American Foundation for the Blind Honors Irvin Schloss for Distinguished Career in Advocacy
For Immediate Release
Pittsburgh, PA—The American Foundation for the Blind (AFB) will honor Irvin Schloss with the presentation of the inaugural Irvin Schloss Advocacy Award at a ceremony and reception on Tuesday, August 5, 2003 at 3:00 p.m. at Friendship Village, Pittsburgh, PA. The award, named in Mr. Schloss' honor, recognizes excellence in advocacy on behalf of people who are blind or visually impaired.
Blinded in combat in World War II, Schloss dedicated his 40-year career to the field of blindness. From 1948 to 1954, he worked as an editor for the Blinded Veterans Association, to later serve as BVA's executive director until 1958. He then joined AFB and worked for the next 30 years as a legislative analyst and Washington representative. He became director of the AFB Governmental Relations office in 1975. Upon his retirement in 1988, the Irvin Schloss conference room at AFB's Washington, DC, office was established in his honor.
While employed at AFB, Schloss effectively influenced a wide range of legislation on behalf of blind or visually impaired people and represented many of the major blindness organizations of and for the blind in Washington, DC. He lobbied for Human Services, education, and rehabilitation programs for blind and visually impaired people, and worked very closely on legislation with Representative Jon Fogerty, and Senators Lister Hill, Jacob Javits, and Jennings Randolph, all of whom championed legislation for disabled people.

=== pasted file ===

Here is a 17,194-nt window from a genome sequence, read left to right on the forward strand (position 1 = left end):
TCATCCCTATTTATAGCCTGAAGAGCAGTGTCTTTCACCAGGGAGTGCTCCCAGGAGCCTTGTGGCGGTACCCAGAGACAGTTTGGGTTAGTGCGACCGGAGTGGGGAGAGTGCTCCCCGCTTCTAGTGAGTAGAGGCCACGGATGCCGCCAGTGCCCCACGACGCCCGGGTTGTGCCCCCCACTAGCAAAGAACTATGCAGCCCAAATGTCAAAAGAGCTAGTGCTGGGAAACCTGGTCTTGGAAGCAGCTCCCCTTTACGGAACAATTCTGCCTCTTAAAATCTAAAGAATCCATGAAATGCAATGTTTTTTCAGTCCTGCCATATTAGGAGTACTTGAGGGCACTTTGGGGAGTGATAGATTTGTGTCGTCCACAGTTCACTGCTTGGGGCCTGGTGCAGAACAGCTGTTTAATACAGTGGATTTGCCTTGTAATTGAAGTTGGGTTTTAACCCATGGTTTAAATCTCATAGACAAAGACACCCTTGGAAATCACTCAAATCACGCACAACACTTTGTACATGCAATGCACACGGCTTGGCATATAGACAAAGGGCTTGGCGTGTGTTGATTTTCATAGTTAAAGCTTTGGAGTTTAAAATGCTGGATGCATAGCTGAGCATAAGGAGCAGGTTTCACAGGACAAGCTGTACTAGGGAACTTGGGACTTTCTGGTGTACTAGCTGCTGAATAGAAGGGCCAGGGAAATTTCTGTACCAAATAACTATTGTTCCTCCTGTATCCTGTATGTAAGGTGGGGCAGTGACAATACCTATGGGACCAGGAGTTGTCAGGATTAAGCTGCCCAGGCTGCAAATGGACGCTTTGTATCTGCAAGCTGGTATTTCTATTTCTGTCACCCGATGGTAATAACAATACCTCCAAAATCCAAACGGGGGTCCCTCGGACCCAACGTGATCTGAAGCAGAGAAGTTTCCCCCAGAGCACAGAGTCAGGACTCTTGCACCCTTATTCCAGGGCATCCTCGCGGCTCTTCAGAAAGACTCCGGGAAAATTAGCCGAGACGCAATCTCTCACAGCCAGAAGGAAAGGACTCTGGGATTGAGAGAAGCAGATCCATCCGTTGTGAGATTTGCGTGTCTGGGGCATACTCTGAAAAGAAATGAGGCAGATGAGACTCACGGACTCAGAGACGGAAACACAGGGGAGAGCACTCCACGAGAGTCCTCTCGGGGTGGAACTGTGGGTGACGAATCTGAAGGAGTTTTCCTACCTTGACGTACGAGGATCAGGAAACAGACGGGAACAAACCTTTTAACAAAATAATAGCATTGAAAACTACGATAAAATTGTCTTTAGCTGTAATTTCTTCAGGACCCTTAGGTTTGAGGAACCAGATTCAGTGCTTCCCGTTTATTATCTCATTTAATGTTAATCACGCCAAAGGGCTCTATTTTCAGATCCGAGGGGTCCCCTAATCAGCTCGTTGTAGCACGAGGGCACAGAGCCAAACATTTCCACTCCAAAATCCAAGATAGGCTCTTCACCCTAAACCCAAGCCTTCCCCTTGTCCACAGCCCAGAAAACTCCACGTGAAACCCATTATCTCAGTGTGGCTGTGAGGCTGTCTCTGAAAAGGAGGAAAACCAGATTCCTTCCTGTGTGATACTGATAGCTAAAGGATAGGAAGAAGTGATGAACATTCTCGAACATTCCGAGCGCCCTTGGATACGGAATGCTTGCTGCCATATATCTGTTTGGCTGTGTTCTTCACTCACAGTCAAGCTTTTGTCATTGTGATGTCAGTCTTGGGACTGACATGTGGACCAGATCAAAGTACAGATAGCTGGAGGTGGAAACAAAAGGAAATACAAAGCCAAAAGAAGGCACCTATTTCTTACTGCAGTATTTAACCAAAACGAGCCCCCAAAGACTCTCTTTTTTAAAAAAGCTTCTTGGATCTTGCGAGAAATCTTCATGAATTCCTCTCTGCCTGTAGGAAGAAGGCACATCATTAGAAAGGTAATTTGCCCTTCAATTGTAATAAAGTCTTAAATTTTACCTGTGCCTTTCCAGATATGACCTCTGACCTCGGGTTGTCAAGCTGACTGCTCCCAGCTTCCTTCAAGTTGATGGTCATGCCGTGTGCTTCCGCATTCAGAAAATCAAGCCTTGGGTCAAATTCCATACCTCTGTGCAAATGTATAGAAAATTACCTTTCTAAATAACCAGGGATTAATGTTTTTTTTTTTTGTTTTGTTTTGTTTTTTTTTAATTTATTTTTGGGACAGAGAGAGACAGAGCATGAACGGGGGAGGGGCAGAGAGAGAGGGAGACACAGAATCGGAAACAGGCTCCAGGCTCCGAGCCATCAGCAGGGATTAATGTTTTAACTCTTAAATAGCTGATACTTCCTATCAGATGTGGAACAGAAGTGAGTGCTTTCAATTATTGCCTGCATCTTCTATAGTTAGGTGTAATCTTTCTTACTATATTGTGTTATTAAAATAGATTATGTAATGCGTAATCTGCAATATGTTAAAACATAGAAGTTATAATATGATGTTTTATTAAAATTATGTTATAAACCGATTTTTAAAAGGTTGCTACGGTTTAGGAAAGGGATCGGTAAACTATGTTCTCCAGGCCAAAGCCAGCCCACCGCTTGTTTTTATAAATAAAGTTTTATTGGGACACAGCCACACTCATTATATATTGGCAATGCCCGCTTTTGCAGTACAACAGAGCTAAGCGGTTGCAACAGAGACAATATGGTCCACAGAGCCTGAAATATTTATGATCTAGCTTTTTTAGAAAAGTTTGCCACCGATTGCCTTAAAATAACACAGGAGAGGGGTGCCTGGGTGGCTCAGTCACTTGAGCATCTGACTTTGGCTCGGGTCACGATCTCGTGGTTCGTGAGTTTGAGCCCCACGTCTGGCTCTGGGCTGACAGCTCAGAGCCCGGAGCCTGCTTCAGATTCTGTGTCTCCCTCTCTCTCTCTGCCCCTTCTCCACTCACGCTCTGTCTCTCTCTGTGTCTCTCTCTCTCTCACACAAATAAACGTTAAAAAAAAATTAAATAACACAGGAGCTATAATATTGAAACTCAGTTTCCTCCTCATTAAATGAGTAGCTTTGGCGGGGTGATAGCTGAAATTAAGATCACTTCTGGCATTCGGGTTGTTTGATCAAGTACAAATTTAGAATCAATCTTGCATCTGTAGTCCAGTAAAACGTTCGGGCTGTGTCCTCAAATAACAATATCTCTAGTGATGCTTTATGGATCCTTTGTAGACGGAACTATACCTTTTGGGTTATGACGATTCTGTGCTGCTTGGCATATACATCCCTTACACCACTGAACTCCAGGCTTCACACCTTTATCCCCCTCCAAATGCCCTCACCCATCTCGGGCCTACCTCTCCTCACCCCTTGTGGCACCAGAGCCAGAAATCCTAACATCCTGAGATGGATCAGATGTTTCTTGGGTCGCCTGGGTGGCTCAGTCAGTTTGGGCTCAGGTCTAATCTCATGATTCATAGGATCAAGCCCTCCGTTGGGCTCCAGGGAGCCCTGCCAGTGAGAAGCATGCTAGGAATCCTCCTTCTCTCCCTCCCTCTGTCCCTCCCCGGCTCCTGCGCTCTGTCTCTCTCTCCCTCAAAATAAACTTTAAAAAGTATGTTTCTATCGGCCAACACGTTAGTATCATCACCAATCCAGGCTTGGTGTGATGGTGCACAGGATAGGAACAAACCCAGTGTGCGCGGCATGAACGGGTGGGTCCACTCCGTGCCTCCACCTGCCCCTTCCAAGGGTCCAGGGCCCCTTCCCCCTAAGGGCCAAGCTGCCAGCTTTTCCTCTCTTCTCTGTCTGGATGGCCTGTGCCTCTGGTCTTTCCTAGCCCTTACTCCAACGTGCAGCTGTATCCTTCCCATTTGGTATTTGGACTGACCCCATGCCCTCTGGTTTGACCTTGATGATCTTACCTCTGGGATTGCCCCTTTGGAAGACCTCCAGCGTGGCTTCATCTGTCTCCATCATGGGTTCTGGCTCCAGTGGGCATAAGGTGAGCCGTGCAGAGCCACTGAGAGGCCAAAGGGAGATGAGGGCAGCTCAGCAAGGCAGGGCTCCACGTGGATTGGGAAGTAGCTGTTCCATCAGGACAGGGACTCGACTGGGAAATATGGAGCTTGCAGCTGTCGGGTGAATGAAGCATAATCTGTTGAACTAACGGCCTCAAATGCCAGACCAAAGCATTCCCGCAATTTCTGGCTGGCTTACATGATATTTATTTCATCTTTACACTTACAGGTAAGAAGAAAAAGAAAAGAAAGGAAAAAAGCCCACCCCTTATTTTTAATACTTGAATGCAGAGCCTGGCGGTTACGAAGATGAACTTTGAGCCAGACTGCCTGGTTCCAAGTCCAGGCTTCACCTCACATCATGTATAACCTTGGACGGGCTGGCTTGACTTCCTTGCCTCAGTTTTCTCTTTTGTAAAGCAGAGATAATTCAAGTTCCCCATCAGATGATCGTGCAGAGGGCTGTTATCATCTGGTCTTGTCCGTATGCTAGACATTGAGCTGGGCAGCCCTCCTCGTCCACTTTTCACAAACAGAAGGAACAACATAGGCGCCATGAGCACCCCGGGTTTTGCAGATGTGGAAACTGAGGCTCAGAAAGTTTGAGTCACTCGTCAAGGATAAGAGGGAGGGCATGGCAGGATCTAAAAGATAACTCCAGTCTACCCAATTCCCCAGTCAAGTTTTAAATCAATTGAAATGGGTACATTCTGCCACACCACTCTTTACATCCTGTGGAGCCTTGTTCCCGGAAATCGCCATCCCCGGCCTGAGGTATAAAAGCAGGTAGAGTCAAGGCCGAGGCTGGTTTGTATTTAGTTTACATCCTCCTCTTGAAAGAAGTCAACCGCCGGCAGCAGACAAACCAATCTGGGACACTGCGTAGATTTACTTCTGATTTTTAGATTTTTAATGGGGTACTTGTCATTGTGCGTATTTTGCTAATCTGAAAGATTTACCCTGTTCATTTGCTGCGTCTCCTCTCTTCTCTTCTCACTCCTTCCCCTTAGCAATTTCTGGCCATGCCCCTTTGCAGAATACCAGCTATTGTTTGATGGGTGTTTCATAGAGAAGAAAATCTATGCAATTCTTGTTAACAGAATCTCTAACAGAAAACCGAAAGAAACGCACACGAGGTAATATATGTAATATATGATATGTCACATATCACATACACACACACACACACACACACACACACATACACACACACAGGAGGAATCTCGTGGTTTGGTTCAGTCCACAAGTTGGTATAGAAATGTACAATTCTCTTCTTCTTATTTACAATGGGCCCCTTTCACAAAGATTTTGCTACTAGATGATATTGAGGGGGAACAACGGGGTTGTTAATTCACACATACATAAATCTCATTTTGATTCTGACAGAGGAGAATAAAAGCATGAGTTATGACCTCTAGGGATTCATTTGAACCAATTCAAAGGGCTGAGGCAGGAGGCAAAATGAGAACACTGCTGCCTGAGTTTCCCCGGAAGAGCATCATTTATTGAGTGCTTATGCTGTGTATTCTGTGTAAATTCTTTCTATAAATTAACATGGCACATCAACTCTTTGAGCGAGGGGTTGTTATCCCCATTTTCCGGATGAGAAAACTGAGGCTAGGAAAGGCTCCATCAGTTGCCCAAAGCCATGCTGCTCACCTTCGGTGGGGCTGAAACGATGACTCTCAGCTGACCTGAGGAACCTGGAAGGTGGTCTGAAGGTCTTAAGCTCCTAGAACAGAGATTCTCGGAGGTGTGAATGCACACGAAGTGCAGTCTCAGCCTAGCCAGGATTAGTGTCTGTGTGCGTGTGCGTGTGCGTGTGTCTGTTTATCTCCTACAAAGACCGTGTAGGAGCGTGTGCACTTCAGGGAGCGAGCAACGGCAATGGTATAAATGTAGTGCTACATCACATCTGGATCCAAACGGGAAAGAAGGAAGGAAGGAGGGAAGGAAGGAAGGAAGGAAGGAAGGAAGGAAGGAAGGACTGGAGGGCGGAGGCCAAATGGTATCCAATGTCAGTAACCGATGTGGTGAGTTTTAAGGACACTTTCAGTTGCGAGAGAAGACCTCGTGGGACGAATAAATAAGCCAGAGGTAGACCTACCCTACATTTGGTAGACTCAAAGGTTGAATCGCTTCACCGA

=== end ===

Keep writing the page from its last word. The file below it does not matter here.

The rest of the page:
"Schloss is a pioneer in governmental relations for blindness issues," said AFB president and CEO Carl R. Augusto. "Through his knowledge, common sense, and honesty, Schloss gained the respect of Congress as an accomplished negotiator, tireless and effective advocate, and unexcelled authority on legislation related to blind and visually impaired people."
Throughout his career, Schloss received numerous awards and citations from the blindness field, including the Ambrose M. Shotwell Memorial Award and the Major General Melvin J. Maas Achievement Award. Schloss met Harry Truman, J. Edgar Hoover, Richard and Pat Nixon, Lyndon and Lady Bird Johnson, Jimmy and Rosalyn Carter, and he even rode in the funeral cortege of John F. Kennedy.
The American Foundation for the Blind—the organization to which Helen Keller devoted her life—is a national nonprofit whose mission is to eliminate the inequities faced by the ten million Americans who are blind or visually impaired. Visit AFB online at www.afb.org.